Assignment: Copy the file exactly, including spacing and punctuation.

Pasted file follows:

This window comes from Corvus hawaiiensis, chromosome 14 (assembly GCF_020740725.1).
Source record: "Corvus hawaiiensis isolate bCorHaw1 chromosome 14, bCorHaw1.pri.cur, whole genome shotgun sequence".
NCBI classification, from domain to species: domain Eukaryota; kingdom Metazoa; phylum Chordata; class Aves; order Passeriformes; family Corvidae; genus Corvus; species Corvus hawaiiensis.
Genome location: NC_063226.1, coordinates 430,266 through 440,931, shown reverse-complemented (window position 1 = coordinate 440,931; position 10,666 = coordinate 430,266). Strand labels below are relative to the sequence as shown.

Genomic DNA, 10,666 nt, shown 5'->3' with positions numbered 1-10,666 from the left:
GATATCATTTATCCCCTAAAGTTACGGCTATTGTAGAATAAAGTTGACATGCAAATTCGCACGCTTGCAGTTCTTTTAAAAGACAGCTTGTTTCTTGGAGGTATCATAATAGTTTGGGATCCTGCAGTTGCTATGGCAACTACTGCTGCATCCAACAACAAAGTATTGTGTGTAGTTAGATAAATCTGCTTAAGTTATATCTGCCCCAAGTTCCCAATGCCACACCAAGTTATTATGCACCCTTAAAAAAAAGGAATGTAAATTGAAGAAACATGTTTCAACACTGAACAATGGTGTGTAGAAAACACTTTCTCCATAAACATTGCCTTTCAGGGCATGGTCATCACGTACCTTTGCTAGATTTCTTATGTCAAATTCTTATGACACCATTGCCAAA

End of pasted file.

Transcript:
This window comes from Corvus hawaiiensis, chromosome 14 (assembly GCF_020740725.1).
Source record: "Corvus hawaiiensis isolate bCorHaw1 chromosome 14, bCorHaw1.pri.cur, whole genome shotgun sequence".
NCBI classification, from domain to species: domain Eukaryota; kingdom Metazoa; phylum Chordata; class Aves; order Passeriformes; family Corvidae; genus Corvus; species Corvus hawaiiensis.
Genome location: NC_063226.1, coordinates 430,266 through 440,931, shown reverse-complemented (window position 1 = coordinate 440,931; position 10,666 = coordinate 430,266). Strand labels below are relative to the sequence as shown.

Genomic DNA, 10,666 nt, shown 5'->3' with positions numbered 1-10,666 from the left:
GATATCATTTATCCCCTAAAGTTACGGCTATTGTAGAATAAAGTTGACATGCAAATTCGCACGCTTGCAGTTCTTTTAAAAGACAGCTTGTTTCTTGGAGGTATCATAATAGTTTGGGATCCTGCAGTTGCTATGGCAACTACTGCTGCATCCAACAACAAAGTATTGTGTGTAGTTAGATAAATCTGCTTAAGTTATATCTGCCCCAAGTTCCCAATGCCACACCAAGTTATTATGCACCCTTAAAAAAAAGGAATGTAAATTGAAGAAACATGTTTCAACACTGAACAATGGTGTGTAGAAAACACTTTCTCCATAAACATTGCCTTTCAGGGCATGGTCATCACGTACCTTTGCTAGATTTCTTATGTCAAATTCTTATGACACCATTGCCAAA